Continuing lava dome growth and explosions, risk of new pyroclastic flows at Sinabung volcano in Sumatra, Indonesia
Explosion from Sinabung this morning (10 June 2016) (photo: Andi / VolcanoDiscovery Indonesia)
The eruption of the volcano continues with little changes: viscous magma is accumulating at the summit lava dome and forms over-spilling lobes on the southeastern slope that are prone to collapse. Trapped gasses produce occasional vertical explosions with ash plumes that reach 1-2 km height mostly (s. image).
Our correspondent Andi who is on location and talked with staff from the volcano observatory warned that the mass of new lava emplaced in unstable positions has again reached critical values, and might be producing new pyroclastic flows soon:
“After the last big pyroclastic flow which devastated the village of Gamber on 21 May and killed 9 people there, the new lava dome has been growing, forming a (new) lava lobe that has been becoming longer each day. According to the observatory post, Sinabung has been effusing lava at a rate of approx. 300.000 cubic meters per day and by now, a volume of 1,5 million cubic m is hanging on the unstable southeastern upper flank (in the new lobe).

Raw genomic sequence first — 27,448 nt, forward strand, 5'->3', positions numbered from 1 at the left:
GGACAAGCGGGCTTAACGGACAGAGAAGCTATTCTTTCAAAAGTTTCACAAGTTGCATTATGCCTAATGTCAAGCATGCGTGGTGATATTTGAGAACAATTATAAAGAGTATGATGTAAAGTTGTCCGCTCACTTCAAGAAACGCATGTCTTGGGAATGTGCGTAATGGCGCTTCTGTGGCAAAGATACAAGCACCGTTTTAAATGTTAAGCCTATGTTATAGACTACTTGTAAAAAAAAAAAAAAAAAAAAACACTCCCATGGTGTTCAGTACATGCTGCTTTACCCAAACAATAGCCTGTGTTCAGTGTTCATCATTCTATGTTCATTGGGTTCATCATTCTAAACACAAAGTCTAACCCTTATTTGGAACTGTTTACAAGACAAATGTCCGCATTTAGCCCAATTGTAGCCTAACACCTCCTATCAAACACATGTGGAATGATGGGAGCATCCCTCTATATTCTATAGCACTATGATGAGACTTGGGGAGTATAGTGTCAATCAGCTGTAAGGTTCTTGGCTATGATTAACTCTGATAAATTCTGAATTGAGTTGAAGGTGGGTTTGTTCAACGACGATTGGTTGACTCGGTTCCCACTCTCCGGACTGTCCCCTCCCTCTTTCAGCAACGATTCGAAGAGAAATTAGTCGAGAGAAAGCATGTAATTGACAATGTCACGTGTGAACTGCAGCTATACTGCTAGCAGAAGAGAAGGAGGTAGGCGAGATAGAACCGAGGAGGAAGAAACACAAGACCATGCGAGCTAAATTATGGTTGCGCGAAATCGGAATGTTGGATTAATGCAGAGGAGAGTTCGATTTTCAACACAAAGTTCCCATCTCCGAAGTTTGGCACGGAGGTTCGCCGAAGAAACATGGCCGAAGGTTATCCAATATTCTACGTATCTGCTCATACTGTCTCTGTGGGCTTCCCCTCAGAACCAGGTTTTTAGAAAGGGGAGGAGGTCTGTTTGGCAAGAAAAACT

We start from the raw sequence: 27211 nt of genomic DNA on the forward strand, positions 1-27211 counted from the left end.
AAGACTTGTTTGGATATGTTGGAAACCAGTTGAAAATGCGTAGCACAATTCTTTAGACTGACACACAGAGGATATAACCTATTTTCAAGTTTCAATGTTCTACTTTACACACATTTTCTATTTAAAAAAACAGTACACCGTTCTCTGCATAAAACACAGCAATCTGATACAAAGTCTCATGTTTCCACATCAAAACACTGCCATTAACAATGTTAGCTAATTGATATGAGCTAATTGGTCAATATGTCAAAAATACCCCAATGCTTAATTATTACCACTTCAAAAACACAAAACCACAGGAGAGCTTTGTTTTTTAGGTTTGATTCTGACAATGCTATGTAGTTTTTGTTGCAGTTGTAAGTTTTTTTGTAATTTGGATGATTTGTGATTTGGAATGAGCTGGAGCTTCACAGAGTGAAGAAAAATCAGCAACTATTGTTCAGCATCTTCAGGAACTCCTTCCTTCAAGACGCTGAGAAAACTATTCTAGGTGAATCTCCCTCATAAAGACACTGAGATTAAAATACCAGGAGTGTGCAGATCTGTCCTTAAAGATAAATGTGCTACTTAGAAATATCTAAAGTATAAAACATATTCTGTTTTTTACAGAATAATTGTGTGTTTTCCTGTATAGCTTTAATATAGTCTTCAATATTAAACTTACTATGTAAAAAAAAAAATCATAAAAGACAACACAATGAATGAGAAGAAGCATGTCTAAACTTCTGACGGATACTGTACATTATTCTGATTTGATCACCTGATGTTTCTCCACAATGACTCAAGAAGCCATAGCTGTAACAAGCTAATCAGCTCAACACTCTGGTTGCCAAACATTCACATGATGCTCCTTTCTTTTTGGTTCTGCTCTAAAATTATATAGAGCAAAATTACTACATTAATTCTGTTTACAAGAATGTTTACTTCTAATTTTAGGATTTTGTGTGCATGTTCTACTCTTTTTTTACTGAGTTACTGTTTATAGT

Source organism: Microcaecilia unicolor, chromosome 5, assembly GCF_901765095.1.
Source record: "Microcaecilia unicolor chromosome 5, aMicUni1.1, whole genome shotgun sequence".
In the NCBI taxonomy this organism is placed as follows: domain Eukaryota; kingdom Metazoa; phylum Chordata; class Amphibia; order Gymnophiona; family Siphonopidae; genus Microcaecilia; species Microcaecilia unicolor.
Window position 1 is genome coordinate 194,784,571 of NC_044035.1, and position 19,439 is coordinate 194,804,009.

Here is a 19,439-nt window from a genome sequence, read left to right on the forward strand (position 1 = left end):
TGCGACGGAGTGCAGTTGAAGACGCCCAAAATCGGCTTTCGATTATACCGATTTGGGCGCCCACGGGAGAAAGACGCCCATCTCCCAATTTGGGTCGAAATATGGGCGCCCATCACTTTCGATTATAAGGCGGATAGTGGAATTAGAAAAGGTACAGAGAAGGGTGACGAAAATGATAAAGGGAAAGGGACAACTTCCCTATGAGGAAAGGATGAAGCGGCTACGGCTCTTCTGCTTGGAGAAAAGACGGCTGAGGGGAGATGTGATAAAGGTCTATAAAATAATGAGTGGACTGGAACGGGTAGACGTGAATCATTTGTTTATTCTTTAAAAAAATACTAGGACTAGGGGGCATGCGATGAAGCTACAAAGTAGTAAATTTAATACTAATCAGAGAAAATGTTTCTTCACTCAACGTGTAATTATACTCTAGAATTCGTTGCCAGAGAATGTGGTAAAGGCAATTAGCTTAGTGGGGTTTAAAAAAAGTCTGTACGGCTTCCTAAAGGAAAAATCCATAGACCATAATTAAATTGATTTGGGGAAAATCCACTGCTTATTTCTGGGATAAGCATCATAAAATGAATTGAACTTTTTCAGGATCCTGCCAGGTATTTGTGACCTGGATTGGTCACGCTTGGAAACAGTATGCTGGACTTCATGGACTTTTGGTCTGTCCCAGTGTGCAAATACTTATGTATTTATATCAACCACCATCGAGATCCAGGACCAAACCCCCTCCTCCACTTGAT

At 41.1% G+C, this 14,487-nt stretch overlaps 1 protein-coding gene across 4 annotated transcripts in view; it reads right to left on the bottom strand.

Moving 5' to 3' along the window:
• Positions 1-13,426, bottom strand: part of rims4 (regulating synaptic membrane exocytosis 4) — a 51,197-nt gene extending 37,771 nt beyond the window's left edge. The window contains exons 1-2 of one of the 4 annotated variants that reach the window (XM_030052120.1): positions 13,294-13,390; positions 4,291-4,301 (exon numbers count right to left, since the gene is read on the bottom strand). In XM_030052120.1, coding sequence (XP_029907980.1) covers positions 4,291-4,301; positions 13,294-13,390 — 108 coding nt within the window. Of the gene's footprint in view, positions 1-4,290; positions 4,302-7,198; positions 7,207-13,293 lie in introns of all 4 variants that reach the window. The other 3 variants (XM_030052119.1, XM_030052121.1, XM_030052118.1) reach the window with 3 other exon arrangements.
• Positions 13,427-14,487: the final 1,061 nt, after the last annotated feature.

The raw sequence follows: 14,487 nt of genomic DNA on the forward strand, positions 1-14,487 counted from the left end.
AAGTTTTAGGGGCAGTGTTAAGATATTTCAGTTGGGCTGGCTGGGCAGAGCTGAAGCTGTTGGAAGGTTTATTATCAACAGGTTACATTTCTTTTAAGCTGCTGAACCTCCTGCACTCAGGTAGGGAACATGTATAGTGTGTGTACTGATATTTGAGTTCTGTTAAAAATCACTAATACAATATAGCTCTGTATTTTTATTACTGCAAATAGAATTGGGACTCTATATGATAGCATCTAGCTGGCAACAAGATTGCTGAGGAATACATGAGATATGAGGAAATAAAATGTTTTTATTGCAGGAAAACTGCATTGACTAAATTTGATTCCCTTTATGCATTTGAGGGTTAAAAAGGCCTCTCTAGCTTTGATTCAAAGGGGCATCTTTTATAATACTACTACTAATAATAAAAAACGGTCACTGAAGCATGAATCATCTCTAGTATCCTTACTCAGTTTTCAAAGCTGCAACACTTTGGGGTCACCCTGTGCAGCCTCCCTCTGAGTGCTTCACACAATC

Tremor have been decreasing today and seismicity is dominated by rockfalls due to pressure underneath. When the newest lava lobe collapses (and generates again dangerous pyroclastic density currents) is only a matter of time.
Courtesy of volcanodiscovery.com